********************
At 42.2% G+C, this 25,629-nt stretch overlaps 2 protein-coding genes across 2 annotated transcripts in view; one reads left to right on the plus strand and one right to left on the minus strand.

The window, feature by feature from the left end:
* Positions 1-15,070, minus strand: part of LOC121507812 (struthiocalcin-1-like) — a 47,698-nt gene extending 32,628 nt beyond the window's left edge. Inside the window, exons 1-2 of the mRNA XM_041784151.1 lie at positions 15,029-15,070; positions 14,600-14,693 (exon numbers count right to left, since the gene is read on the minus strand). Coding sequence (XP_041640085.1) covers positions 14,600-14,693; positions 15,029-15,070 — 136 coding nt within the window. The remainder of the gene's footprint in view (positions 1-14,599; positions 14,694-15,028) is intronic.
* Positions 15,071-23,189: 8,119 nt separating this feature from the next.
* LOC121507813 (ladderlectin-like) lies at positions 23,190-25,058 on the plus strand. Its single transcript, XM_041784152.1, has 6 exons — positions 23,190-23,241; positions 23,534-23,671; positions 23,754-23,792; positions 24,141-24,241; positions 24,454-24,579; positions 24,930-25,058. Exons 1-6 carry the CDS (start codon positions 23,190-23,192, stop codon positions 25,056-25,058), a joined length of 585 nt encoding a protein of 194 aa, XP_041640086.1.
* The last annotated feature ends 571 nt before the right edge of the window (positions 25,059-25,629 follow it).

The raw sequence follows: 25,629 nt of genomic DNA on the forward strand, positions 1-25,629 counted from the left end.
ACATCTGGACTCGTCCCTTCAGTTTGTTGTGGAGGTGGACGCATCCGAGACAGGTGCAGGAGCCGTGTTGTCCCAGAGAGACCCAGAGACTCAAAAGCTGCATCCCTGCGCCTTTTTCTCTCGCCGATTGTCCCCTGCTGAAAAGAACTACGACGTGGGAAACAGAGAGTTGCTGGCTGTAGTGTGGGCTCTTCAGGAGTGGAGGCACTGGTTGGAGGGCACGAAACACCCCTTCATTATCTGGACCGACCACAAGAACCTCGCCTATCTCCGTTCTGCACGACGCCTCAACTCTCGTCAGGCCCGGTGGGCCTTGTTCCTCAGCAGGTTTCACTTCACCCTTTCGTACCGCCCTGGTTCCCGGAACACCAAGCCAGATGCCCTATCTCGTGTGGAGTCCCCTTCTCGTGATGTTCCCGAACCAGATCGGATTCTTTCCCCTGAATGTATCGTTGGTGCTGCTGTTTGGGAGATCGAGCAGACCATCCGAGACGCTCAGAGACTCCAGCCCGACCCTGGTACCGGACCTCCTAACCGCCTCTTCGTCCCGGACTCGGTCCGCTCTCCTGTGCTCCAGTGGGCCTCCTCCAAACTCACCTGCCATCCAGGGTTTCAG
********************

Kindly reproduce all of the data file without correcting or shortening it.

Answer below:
At 42.2% G+C, this 25,629-nt stretch overlaps 2 protein-coding genes across 2 annotated transcripts in view; one reads left to right on the plus strand and one right to left on the minus strand.

The window, feature by feature from the left end:
* Positions 1-15,070, minus strand: part of LOC121507812 (struthiocalcin-1-like) — a 47,698-nt gene extending 32,628 nt beyond the window's left edge. Inside the window, exons 1-2 of the mRNA XM_041784151.1 lie at positions 15,029-15,070; positions 14,600-14,693 (exon numbers count right to left, since the gene is read on the minus strand). Coding sequence (XP_041640085.1) covers positions 14,600-14,693; positions 15,029-15,070 — 136 coding nt within the window. The remainder of the gene's footprint in view (positions 1-14,599; positions 14,694-15,028) is intronic.
* Positions 15,071-23,189: 8,119 nt separating this feature from the next.
* LOC121507813 (ladderlectin-like) lies at positions 23,190-25,058 on the plus strand. Its single transcript, XM_041784152.1, has 6 exons — positions 23,190-23,241; positions 23,534-23,671; positions 23,754-23,792; positions 24,141-24,241; positions 24,454-24,579; positions 24,930-25,058. Exons 1-6 carry the CDS (start codon positions 23,190-23,192, stop codon positions 25,056-25,058), a joined length of 585 nt encoding a protein of 194 aa, XP_041640086.1.
* The last annotated feature ends 571 nt before the right edge of the window (positions 25,059-25,629 follow it).

The raw sequence follows: 25,629 nt of genomic DNA on the forward strand, positions 1-25,629 counted from the left end.
ACATCTGGACTCGTCCCTTCAGTTTGTTGTGGAGGTGGACGCATCCGAGACAGGTGCAGGAGCCGTGTTGTCCCAGAGAGACCCAGAGACTCAAAAGCTGCATCCCTGCGCCTTTTTCTCTCGCCGATTGTCCCCTGCTGAAAAGAACTACGACGTGGGAAACAGAGAGTTGCTGGCTGTAGTGTGGGCTCTTCAGGAGTGGAGGCACTGGTTGGAGGGCACGAAACACCCCTTCATTATCTGGACCGACCACAAGAACCTCGCCTATCTCCGTTCTGCACGACGCCTCAACTCTCGTCAGGCCCGGTGGGCCTTGTTCCTCAGCAGGTTTCACTTCACCCTTTCGTACCGCCCTGGTTCCCGGAACACCAAGCCAGATGCCCTATCTCGTGTGGAGTCCCCTTCTCGTGATGTTCCCGAACCAGATCGGATTCTTTCCCCTGAATGTATCGTTGGTGCTGCTGTTTGGGAGATCGAGCAGACCATCCGAGACGCTCAGAGACTCCAGCCCGACCCTGGTACCGGACCTCCTAACCGCCTCTTCGTCCCGGACTCGGTCCGCTCTCCTGTGCTCCAGTGGGCCTCCTCCAAACTCACCTGCCATCCAGGGTTTCAG